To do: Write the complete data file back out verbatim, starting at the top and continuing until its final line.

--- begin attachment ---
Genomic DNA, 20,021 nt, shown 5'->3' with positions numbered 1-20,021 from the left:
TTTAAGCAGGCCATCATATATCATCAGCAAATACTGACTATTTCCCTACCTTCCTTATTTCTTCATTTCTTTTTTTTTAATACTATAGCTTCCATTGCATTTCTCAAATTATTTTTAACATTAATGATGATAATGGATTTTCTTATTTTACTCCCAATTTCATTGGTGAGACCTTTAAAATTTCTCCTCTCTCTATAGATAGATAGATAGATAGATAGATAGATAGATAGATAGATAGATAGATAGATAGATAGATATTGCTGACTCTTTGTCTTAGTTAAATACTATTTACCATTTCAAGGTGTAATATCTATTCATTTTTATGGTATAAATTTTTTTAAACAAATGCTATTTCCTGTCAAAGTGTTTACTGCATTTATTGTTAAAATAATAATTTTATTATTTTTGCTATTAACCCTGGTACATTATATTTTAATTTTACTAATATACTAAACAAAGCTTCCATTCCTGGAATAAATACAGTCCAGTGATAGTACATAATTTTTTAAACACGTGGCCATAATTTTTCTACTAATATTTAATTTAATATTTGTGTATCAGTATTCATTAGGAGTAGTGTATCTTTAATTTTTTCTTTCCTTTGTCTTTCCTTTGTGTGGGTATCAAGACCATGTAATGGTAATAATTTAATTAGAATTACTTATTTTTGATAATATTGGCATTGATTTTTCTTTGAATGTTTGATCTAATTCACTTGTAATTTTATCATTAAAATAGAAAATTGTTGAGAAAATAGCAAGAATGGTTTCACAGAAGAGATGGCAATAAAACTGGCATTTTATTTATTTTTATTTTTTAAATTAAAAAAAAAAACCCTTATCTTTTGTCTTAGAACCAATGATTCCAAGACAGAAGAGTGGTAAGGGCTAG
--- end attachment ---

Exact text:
Genomic DNA, 20,021 nt, shown 5'->3' with positions numbered 1-20,021 from the left:
TTTAAGCAGGCCATCATATATCATCAGCAAATACTGACTATTTCCCTACCTTCCTTATTTCTTCATTTCTTTTTTTTTAATACTATAGCTTCCATTGCATTTCTCAAATTATTTTTAACATTAATGATGATAATGGATTTTCTTATTTTACTCCCAATTTCATTGGTGAGACCTTTAAAATTTCTCCTCTCTCTATAGATAGATAGATAGATAGATAGATAGATAGATAGATAGATAGATAGATAGATAGATAGATATTGCTGACTCTTTGTCTTAGTTAAATACTATTTACCATTTCAAGGTGTAATATCTATTCATTTTTATGGTATAAATTTTTTTAAACAAATGCTATTTCCTGTCAAAGTGTTTACTGCATTTATTGTTAAAATAATAATTTTATTATTTTTGCTATTAACCCTGGTACATTATATTTTAATTTTACTAATATACTAAACAAAGCTTCCATTCCTGGAATAAATACAGTCCAGTGATAGTACATAATTTTTTAAACACGTGGCCATAATTTTTCTACTAATATTTAATTTAATATTTGTGTATCAGTATTCATTAGGAGTAGTGTATCTTTAATTTTTTCTTTCCTTTGTCTTTCCTTTGTGTGGGTATCAAGACCATGTAATGGTAATAATTTAATTAGAATTACTTATTTTTGATAATATTGGCATTGATTTTTCTTTGAATGTTTGATCTAATTCACTTGTAATTTTATCATTAAAATAGAAAATTGTTGAGAAAATAGCAAGAATGGTTTCACAGAAGAGATGGCAATAAAACTGGCATTTTATTTATTTTTATTTTTTAAATTAAAAAAAAAAACCCTTATCTTTTGTCTTAGAACCAATGATTCCAAGACAGAAGAGTGGTAAGGGCTAG